In accordance with the present invention, an electrowinning cell 40 is provided and includes a bath 42. The bath 42 is connected to bath 22 of the electroplating cell by lines 44 and 46 so that plating solution from bath 22 can be circulated through the bath 42 of the electrowinning cell 40. Pumps 48, 50 in lines 44, 46 cause the plating solution to circulate. Such circulation may be continuous, although batch circulation is also contemplated.

The electrowinning cell 40 comprises an insoluble anode 60 and an insoluble cathode 62. A source of direct electric current, separate from the source of electric current for the electroplating cell 20, is connected across the anode 60 and cathode 62. This cause the deposition of metal from the plating solution in bath 42 onto the cathode 62 to occur. The plating solution is circulated between the cells 20 and 40, while the amount of current flowing through the electrowinning cell is controlled so that the rate of metal deposition in the electrowinning cell 40 will be essentially the same as the rate of dissolved metal build-up in the electroplating cell 20. The metal build-up in the electroplating cell 20 is thus counteracted by the depletion of metal in the electrowinning cell 40. It is however to be understood that this counteraction may be assisted, e.g., by the addition of make-up water to the cathode compartment of the electrowinning cell 40.

The cathode 62 of the electrowinning cell may be a sheet of the metal being electroplated (e.g., zinc) or a blank sheet of another metal such as stainless steel, titanium or aluminum, from which metal deposited can be easily stripped. As such, the metal deposited can thus be recovered and re-used as anode material in the electroplating process, or sold to recoup its value.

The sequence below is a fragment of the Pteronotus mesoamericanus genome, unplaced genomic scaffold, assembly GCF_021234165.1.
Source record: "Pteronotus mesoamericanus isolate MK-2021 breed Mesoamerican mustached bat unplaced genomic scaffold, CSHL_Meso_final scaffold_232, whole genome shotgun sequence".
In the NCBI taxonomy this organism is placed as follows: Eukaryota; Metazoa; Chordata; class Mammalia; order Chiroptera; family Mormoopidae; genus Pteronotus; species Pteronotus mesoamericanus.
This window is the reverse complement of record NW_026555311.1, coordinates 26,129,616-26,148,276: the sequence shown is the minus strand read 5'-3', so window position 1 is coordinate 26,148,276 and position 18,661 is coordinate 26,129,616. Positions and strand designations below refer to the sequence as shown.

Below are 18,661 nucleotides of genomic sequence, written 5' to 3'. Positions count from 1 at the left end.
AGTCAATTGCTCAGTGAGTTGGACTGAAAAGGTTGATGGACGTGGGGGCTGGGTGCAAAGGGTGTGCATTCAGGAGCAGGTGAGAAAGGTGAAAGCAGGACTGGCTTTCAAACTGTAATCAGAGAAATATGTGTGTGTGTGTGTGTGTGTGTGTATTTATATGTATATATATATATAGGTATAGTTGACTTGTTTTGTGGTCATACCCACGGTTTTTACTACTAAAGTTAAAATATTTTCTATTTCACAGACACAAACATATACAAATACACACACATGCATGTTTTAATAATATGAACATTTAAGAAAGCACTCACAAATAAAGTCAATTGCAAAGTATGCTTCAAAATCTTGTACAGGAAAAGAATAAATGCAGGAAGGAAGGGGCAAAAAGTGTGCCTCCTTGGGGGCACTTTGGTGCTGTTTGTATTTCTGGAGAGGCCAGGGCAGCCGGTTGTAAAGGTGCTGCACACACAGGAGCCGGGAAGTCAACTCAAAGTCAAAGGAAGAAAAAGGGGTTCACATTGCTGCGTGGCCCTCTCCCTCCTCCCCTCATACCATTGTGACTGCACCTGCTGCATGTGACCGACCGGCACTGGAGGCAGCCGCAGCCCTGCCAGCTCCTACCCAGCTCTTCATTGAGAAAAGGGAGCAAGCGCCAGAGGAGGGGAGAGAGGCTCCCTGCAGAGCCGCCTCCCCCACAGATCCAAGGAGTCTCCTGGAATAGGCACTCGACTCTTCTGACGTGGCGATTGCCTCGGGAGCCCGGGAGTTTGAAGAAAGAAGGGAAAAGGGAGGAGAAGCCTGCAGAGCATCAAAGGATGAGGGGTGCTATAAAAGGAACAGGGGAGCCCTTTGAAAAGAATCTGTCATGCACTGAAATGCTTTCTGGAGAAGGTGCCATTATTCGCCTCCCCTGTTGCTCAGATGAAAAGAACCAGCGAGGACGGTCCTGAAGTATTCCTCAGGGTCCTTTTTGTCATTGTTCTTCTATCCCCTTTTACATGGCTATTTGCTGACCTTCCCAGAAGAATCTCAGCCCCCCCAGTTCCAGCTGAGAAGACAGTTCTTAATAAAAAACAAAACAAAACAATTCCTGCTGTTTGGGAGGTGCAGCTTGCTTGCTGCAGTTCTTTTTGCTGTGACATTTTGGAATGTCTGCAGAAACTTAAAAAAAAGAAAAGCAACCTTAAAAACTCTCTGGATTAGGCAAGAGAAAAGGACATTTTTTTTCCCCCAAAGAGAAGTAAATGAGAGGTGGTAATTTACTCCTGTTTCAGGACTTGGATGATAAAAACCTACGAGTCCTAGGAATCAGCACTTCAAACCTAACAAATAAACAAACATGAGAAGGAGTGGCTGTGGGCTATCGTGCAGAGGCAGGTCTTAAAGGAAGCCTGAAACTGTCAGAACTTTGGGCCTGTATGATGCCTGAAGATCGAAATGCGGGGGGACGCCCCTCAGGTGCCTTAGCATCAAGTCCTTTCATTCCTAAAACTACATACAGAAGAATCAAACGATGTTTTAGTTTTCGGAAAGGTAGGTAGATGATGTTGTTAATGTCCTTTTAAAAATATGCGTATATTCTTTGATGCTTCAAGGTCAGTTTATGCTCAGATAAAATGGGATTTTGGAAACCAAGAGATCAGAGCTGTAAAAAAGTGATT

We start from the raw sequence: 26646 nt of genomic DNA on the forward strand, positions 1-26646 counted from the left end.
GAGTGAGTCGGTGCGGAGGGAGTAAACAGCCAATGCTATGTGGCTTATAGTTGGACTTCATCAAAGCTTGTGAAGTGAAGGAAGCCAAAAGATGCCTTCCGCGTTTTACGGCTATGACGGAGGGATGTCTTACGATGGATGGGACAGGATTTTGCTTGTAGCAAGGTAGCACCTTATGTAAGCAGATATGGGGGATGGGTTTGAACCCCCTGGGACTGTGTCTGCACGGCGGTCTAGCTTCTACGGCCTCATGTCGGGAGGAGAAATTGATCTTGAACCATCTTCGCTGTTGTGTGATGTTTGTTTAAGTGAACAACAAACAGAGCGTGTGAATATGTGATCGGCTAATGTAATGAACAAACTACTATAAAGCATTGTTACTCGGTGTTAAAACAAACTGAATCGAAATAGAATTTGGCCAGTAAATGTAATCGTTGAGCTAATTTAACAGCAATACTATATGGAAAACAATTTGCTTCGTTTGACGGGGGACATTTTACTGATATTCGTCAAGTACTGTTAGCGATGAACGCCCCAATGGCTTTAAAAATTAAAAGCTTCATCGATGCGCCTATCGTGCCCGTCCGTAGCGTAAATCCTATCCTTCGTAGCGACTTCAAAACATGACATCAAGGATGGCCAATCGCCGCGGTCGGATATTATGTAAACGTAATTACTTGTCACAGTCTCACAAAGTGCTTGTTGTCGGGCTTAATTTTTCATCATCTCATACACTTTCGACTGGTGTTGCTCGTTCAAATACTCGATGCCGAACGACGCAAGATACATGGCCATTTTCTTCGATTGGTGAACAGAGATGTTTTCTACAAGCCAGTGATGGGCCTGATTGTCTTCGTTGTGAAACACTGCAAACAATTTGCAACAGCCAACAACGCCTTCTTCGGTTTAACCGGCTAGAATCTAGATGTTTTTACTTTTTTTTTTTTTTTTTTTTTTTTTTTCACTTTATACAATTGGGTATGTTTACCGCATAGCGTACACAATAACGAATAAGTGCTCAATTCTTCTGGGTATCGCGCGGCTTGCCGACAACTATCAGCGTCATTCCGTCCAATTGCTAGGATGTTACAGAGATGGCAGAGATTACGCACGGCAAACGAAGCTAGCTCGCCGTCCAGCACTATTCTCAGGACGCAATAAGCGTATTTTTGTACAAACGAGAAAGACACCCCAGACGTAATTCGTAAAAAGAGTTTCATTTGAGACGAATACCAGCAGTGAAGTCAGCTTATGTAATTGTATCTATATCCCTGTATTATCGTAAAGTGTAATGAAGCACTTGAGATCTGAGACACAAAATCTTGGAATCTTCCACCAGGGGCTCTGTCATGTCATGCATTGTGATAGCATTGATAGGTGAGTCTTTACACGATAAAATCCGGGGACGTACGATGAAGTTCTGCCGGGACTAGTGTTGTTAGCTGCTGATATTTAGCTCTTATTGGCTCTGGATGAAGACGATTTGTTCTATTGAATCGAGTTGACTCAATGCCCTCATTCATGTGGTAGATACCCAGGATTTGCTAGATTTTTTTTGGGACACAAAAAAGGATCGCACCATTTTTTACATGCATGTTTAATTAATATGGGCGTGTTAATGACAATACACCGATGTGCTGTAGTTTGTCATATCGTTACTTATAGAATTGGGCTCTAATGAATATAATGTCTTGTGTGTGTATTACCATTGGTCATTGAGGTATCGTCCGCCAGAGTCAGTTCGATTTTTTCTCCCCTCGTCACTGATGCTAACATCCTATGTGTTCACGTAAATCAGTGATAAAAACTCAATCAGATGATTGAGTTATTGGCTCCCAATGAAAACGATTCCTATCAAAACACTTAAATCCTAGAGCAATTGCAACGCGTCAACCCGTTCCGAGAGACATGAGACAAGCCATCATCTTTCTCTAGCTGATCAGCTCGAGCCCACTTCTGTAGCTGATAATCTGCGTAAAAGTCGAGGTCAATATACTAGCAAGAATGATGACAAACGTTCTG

The anode 60 may be any material which is insoluble in the solution of the electroplating bath, such as graphite, a precious metal coated valve metal, a precious metal coated ceramic material, lead or a lead alloy.

The electrowinning current (Iw) required in the electrowinning cell is controlled in accordance with the following equation (2). ##EQU4## wherein:

Ip =current (amp.) in the electroplating cell;

Ee =anodic efficiency in the electroplating cell;

Ep =cathodic efficiency in the electroplating cell;

Ew =cathodic efficiency in the electrowinning cell; and

Ic =theoretical current required in the electrowinning cell as determined by equation (3) to remove from the electroplating bath metal dissolved due to chemical corrosion of the anode in the electroplating bath.

In equation (2) the values Ee, Ep and Ew are expressed in decimal fractions.

The value Ic can be determined from the following equation: ##EQU5## wherein:

Gme /T=grams of metal dissolved due to chemical corrosion of the anode in the electroplating cell per second

n=valence of the metal

F=Faraday's constant

MW=Molecular weight of the metal dissolved.

EXAMPLE 1

An electroplating cell 20 of the FIGURE is operated with a zinc anode 26 in a zinc chloride bath. The electroplating cell 20 is operated using an external circuit current (Ip) of 1,000,000 amps. The electroplating cell has a cathodic efficiency (Ep) of 97%, and anodic efficiency (Ee) of essentially 100%. The rate of dissolution of zinc in the electroplating cell, due to chemical corrosion, is determined to be about 5 kg/hr.

An electrowinning cell 40 is provided. The electrowinning cell 40 has a cathodic efficiency (Ew) of 97%. The theoretical current (Ic) required in the electrowinning cell to remove, from the zinc chloride bath, zinc dissolved due to chemical dissolution or corrosion of the anode in the electroplating bath 22, is calculated using equation (3): ##EQU6## where: